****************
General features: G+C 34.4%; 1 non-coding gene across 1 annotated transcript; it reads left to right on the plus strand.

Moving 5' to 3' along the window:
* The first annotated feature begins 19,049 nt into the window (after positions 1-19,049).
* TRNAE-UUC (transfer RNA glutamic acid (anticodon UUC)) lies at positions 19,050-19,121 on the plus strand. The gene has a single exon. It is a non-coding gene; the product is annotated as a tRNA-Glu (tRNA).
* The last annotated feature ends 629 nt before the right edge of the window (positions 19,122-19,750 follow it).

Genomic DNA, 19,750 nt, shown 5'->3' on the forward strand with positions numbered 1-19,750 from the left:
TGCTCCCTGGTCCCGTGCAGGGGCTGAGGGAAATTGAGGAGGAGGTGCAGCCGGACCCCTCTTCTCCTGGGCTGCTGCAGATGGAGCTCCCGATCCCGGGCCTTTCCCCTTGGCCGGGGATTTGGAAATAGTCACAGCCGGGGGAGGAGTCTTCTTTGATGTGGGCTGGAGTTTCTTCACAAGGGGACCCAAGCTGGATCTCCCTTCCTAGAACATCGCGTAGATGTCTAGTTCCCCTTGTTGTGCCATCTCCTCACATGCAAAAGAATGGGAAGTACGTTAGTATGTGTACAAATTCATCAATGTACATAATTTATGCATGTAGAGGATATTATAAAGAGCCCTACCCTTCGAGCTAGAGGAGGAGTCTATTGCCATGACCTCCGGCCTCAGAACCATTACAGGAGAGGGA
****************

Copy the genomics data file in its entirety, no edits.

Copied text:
General features: G+C 34.4%; 1 non-coding gene across 1 annotated transcript; it reads left to right on the plus strand.

Moving 5' to 3' along the window:
* The first annotated feature begins 19,049 nt into the window (after positions 1-19,049).
* TRNAE-UUC (transfer RNA glutamic acid (anticodon UUC)) lies at positions 19,050-19,121 on the plus strand. The gene has a single exon. It is a non-coding gene; the product is annotated as a tRNA-Glu (tRNA).
* The last annotated feature ends 629 nt before the right edge of the window (positions 19,122-19,750 follow it).

Genomic DNA, 19,750 nt, shown 5'->3' on the forward strand with positions numbered 1-19,750 from the left:
TGCTCCCTGGTCCCGTGCAGGGGCTGAGGGAAATTGAGGAGGAGGTGCAGCCGGACCCCTCTTCTCCTGGGCTGCTGCAGATGGAGCTCCCGATCCCGGGCCTTTCCCCTTGGCCGGGGATTTGGAAATAGTCACAGCCGGGGGAGGAGTCTTCTTTGATGTGGGCTGGAGTTTCTTCACAAGGGGACCCAAGCTGGATCTCCCTTCCTAGAACATCGCGTAGATGTCTAGTTCCCCTTGTTGTGCCATCTCCTCACATGCAAAAGAATGGGAAGTACGTTAGTATGTGTACAAATTCATCAATGTACATAATTTATGCATGTAGAGGATATTATAAAGAGCCCTACCCTTCGAGCTAGAGGAGGAGTCTATTGCCATGACCTCCGGCCTCAGAACCATTACAGGAGAGGGA